This is another area of rapid development for Voice-First technology. The applications to healthcare are seemingly limitless. They range from the simple – such as setting voice reminders for users to take medications and check blood sugar levels – to the very complex, with voice assistants conducting extensive conversations on health history and current symptoms, then taking an action based on those responses (sending a prescription to the pharmacy, for instance, or calling a doctor on your behalf). Existing technology that already seeks to provide this type of interactions includes ElliQ, Jibo, LifePod, and Sensely’s Molly.
One program’s success speaks volumes: “Element Care, an elder-care program in Boston, last year began dispatching digital avatars, instead of nurses, to help some patients manage their chronic conditions at home. Kendra Seavey, Element Care’s clinical administrative manager, estimates that the center has saved $150,000 in emergency-room costs by assigning Care.coach avatars to patients who make the most frequent hospital trips.” Worth noting: The staff at Element Care believes that many of those hospital visits were due to anxiety and loneliness.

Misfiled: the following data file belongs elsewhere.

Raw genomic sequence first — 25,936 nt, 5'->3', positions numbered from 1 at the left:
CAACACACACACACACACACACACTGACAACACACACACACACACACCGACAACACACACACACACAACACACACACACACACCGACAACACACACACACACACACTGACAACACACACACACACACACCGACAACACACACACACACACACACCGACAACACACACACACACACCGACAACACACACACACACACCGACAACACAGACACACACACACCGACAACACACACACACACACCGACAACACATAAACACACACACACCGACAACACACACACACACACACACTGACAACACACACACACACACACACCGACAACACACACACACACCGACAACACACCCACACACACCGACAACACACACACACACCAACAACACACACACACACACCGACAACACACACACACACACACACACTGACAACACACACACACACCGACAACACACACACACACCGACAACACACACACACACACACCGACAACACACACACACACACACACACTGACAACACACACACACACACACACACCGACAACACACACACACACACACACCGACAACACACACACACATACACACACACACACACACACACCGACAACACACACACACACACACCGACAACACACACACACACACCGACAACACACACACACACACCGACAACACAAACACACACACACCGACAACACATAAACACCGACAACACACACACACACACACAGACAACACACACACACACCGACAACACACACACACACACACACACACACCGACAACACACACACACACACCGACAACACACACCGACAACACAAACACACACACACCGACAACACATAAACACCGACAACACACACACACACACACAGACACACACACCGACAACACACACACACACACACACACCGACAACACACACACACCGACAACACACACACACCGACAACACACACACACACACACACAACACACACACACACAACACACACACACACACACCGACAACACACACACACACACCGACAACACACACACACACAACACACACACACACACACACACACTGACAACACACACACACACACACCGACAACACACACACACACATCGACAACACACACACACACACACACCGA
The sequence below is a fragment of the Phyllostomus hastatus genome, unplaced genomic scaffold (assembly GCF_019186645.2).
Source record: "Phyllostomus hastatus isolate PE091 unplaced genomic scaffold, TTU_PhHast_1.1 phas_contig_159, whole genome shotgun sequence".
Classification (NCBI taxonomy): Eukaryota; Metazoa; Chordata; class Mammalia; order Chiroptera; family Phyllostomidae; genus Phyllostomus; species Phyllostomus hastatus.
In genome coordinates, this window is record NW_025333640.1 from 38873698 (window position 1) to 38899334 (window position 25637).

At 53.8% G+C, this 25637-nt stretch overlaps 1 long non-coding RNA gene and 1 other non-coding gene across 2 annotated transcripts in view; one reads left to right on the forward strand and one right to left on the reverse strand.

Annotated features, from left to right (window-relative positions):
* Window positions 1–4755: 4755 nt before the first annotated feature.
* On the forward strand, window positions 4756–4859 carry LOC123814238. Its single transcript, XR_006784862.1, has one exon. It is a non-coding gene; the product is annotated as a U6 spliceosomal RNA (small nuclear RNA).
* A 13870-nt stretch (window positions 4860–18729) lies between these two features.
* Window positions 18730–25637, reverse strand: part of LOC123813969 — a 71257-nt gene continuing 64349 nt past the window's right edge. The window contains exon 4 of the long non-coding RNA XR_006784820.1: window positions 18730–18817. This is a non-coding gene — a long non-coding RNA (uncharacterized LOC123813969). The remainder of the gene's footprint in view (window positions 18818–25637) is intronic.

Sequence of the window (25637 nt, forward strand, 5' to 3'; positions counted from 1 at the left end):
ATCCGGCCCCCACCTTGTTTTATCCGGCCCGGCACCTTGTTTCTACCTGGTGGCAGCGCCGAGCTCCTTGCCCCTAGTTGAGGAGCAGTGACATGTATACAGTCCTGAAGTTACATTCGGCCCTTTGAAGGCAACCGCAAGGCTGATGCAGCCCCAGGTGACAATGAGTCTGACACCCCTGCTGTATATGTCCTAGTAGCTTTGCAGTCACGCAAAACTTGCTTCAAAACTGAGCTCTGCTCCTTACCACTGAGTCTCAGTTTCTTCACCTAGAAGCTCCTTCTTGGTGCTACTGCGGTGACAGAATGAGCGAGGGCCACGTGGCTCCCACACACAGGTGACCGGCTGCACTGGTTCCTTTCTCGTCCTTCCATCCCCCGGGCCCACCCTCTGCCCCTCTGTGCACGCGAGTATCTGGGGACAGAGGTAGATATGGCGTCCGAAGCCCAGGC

5. Voice-First will “learn” the user.
Voice-First technology already uses Artificial Intelligence (AI) to know which user is currently interacting with the device. Soon, Voice-First tech will be able to remember what you have already told it and remind you what you need to know. Rather than having a limited or no retained context, the device will have a context of prior statements, a profile of you as a user, and a relationship personalized to you.
What might this look like? On the most basic level, it could provide some much-needed prompting and interaction, says Jody Holtzman of Longevity Venture Advisers: “Perhaps an offering like ElliQ will see that you have been sitting for a while and say that you should consider taking a walk.”
For those seeking to live independently with the challenges of aging, or while living with disabilities, the ability of technology to learn its user is good news. If the enabling technology in your home can learn what your daily routines are, and notice when something is off, you may be able to address the multitude of concerns that come with living independently, such as fall risks, needing to call someone for help, controlling your environment, and managing a chronic condition.
These are exciting times to be in the enabling technology field! If you want to learn more about Voice-First, we relied heavily on this article from the Wall Street Journal as well as an excellent study called “The Future of Voice First” (from Aging in Place Technology Watch) as sources for this blog post.
Ready to learn more about enabling technology? Find out how SimplyHome already addresses your concerns about living independently with our enabling technology solutions.